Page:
Let's give these groundbreaking female directors ALL the awards
At first glance, it’s very easy to assume that women simply aren’t making movies. Zero women were nominated for a 2015 Best Director Oscar. And a new study last week revealed that the number of women directing the top 250 grossing films has declined by 2% since 1998.
Despite these facts, there are amazing women making waves behind the scenes in both film and TV. While the directors listed below are wildly different in their styles and interests, they are united in their keen ability to tell the sorts of stories that others can’t, aren’t willing to, or don’t want to. From the director who’s completely revitalized the horror genre, to the directors sharing both old and new tales with the deepest sense of empathy, here are 6 women to watch—and root for:
DuVernay’s film Selma documents the passage of the Voting Rights Act of 1965 under the leadership of Dr. Martin Luther King, Jr. It is a heart-breaking tale that highlights both the best and worst of humanity and sheds some light on the man behind the legend. With Selma nominated for a Best Picture Oscar and DuVernay’s critical indie success, expect to see a lot more from this director and her beautiful storytelling in film.
If you didn’t know Soloway last year, you probably know her now, after she delivered an impassioned speech at the Golden Globes for her win for Transparent. The Amazon series was inspired by Soloway’s own experience when one of her parents came out as trans four years ago. Soloway built her chops writing for Six Feet Under and The United States of Tara, but it’s her latest tackling of deeply personal material (and making it funny!) that’s given her all the buzz she deserves.
Kent arguably created the best horror film of 2014 with last year’s The Babadook. The Australian director put grief and isolation at the center of her movie about a widowed mother and child who are haunted by a creepy child’s picture book. With Kent’s sensitivity to human emotion, yet complete ability to make moviegoers jump in their seats, I can’t wait to see what she comes up with next.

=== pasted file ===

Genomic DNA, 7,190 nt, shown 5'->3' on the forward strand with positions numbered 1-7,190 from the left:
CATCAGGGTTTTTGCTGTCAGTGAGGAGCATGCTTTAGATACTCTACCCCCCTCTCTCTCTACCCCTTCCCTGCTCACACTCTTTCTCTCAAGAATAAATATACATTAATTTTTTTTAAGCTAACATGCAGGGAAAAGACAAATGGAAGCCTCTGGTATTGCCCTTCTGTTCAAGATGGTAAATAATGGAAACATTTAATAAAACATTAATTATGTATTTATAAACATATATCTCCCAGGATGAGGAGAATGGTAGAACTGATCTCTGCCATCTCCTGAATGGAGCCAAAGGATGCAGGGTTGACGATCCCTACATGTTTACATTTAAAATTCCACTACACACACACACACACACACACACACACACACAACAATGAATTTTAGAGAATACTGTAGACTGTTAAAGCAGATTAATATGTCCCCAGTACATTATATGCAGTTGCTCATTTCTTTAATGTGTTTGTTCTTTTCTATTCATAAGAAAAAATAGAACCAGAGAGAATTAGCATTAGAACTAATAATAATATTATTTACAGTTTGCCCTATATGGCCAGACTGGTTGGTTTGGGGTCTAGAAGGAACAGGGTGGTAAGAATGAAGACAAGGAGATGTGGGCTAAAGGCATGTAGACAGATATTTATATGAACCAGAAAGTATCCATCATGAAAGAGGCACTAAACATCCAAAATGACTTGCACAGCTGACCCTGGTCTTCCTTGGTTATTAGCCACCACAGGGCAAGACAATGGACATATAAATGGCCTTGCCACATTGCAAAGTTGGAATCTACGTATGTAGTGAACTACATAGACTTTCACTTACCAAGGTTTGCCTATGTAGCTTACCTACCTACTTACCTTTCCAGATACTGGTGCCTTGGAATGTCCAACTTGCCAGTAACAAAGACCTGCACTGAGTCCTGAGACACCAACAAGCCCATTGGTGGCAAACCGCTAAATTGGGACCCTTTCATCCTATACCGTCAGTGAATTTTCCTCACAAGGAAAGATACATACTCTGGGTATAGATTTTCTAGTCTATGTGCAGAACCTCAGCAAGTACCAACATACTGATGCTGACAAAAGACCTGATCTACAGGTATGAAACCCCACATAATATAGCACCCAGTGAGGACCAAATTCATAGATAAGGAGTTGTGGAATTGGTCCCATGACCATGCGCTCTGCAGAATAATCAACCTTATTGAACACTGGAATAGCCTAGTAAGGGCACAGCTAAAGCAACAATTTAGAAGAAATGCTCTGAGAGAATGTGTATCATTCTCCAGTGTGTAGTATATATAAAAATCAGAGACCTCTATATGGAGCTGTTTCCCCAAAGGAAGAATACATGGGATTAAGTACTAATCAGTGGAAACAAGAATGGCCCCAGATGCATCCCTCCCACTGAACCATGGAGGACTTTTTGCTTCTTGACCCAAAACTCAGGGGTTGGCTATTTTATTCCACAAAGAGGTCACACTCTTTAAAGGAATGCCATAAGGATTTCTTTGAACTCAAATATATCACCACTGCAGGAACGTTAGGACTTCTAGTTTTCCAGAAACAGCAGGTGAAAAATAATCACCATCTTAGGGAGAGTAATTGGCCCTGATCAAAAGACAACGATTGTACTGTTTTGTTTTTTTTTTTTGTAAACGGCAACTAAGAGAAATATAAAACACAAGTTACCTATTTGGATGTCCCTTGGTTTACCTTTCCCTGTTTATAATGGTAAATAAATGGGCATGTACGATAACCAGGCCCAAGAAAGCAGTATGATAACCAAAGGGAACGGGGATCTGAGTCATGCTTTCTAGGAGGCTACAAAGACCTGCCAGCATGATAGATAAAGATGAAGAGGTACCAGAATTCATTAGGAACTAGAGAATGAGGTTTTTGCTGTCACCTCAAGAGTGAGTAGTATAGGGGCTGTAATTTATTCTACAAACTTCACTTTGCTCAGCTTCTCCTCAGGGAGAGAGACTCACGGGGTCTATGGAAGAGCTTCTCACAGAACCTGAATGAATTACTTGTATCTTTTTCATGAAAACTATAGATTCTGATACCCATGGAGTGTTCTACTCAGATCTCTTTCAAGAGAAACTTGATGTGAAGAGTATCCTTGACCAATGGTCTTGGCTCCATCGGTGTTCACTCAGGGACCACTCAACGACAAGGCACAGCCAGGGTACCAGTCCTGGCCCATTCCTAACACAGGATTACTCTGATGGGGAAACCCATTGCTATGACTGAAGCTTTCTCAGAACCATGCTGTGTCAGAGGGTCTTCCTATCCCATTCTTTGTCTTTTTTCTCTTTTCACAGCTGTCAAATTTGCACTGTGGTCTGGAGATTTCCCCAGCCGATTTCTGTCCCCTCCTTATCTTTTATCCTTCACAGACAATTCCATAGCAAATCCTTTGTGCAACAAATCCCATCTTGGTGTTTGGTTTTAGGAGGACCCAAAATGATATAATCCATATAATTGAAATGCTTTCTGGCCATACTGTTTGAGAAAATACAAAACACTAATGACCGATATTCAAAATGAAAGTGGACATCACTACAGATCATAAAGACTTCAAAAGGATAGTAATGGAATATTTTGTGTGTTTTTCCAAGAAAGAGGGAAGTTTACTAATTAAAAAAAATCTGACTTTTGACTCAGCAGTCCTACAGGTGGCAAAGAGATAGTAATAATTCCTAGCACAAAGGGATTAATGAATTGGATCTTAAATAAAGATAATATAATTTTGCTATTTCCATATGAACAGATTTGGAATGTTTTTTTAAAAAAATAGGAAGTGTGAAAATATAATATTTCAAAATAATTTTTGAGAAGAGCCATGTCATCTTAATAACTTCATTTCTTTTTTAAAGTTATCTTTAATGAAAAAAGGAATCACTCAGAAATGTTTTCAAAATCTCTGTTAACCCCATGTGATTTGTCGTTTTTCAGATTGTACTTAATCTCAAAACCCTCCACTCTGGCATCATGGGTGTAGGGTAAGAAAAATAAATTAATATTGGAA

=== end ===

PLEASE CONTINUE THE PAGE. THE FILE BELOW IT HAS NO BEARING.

When Robespierre’s Obvious Child was released last year, she was called fearless for daring to tackle the issue of abortion—in a romantic comedy no less! And indeed, she is. While it’s sad that we still exist in a world where discussing a woman’s right to choose is seen as controversial, if Obvious Child is any indication, we can expect more bold female-led comedies from Robespierre soon.
Take this from someone who doesn’t like period pieces: Asante’s Belle was one of the most romantic, yet insightful films last year. Asante tackled issues of gender and race in her story of Dido Elizabeth Belle, a bi-racial 18th-century noblewoman. When asked about the film, Asante revealed, “. . .even though she’s a woman of color onscreen, this history belongs to all of us. It’s both black history and white history.” Here’s hoping she has more complex stories of women to bring to screen.
Breaking Bad, Walking Dead, Game of Thrones. Is there anything MacLaren hasn’t touched that turns into TV gold? Now she’s set to bring Wonder Woman to the big screen, one of 2017’s most anticipated blockbusters. Until then, we can expect more smart directing on the small screen as she’s been brought in to direct an episode for Breaking Bad spin-off, Better Call Saul.